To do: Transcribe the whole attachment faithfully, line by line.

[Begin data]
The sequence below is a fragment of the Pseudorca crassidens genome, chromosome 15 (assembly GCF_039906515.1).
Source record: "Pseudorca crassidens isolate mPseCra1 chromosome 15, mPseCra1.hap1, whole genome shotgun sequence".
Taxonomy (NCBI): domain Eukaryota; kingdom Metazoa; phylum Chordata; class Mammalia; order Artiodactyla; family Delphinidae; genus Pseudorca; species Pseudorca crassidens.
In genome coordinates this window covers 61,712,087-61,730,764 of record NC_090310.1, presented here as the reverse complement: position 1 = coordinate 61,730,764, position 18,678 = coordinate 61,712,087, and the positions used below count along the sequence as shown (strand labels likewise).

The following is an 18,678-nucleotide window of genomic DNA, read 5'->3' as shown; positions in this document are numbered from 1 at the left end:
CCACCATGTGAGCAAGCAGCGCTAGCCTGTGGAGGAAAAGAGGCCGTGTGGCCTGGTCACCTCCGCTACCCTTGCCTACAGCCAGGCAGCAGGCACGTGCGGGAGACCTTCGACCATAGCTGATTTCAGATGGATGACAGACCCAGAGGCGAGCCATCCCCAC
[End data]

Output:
The sequence below is a fragment of the Pseudorca crassidens genome, chromosome 15 (assembly GCF_039906515.1).
Source record: "Pseudorca crassidens isolate mPseCra1 chromosome 15, mPseCra1.hap1, whole genome shotgun sequence".
Taxonomy (NCBI): domain Eukaryota; kingdom Metazoa; phylum Chordata; class Mammalia; order Artiodactyla; family Delphinidae; genus Pseudorca; species Pseudorca crassidens.
In genome coordinates this window covers 61,712,087-61,730,764 of record NC_090310.1, presented here as the reverse complement: position 1 = coordinate 61,730,764, position 18,678 = coordinate 61,712,087, and the positions used below count along the sequence as shown (strand labels likewise).

The following is an 18,678-nucleotide window of genomic DNA, read 5'->3' as shown; positions in this document are numbered from 1 at the left end:
CCACCATGTGAGCAAGCAGCGCTAGCCTGTGGAGGAAAAGAGGCCGTGTGGCCTGGTCACCTCCGCTACCCTTGCCTACAGCCAGGCAGCAGGCACGTGCGGGAGACCTTCGACCATAGCTGATTTCAGATGGATGACAGACCCAGAGGCGAGCCATCCCCAC